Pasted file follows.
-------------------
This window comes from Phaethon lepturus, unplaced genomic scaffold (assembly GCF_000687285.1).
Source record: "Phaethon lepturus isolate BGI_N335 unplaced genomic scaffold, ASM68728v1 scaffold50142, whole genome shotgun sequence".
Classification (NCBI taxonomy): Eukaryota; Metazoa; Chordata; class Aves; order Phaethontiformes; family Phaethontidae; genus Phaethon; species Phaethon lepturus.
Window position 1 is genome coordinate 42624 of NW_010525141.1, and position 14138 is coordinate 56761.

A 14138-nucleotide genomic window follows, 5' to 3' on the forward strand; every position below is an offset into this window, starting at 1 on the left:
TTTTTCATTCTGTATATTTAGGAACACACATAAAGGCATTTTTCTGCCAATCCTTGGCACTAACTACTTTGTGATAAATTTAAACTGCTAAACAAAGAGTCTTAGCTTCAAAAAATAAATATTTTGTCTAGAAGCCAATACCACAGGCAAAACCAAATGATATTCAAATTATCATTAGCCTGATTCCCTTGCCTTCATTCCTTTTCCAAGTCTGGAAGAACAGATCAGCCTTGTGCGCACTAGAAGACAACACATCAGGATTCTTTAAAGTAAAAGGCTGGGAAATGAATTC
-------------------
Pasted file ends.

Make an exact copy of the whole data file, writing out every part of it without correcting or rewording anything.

This window comes from Phaethon lepturus, unplaced genomic scaffold (assembly GCF_000687285.1).
Source record: "Phaethon lepturus isolate BGI_N335 unplaced genomic scaffold, ASM68728v1 scaffold50142, whole genome shotgun sequence".
Classification (NCBI taxonomy): Eukaryota; Metazoa; Chordata; class Aves; order Phaethontiformes; family Phaethontidae; genus Phaethon; species Phaethon lepturus.
Window position 1 is genome coordinate 42624 of NW_010525141.1, and position 14138 is coordinate 56761.

A 14138-nucleotide genomic window follows, 5' to 3' on the forward strand; every position below is an offset into this window, starting at 1 on the left:
TTTTTCATTCTGTATATTTAGGAACACACATAAAGGCATTTTTCTGCCAATCCTTGGCACTAACTACTTTGTGATAAATTTAAACTGCTAAACAAAGAGTCTTAGCTTCAAAAAATAAATATTTTGTCTAGAAGCCAATACCACAGGCAAAACCAAATGATATTCAAATTATCATTAGCCTGATTCCCTTGCCTTCATTCCTTTTCCAAGTCTGGAAGAACAGATCAGCCTTGTGCGCACTAGAAGACAACACATCAGGATTCTTTAAAGTAAAAGGCTGGGAAATGAATTC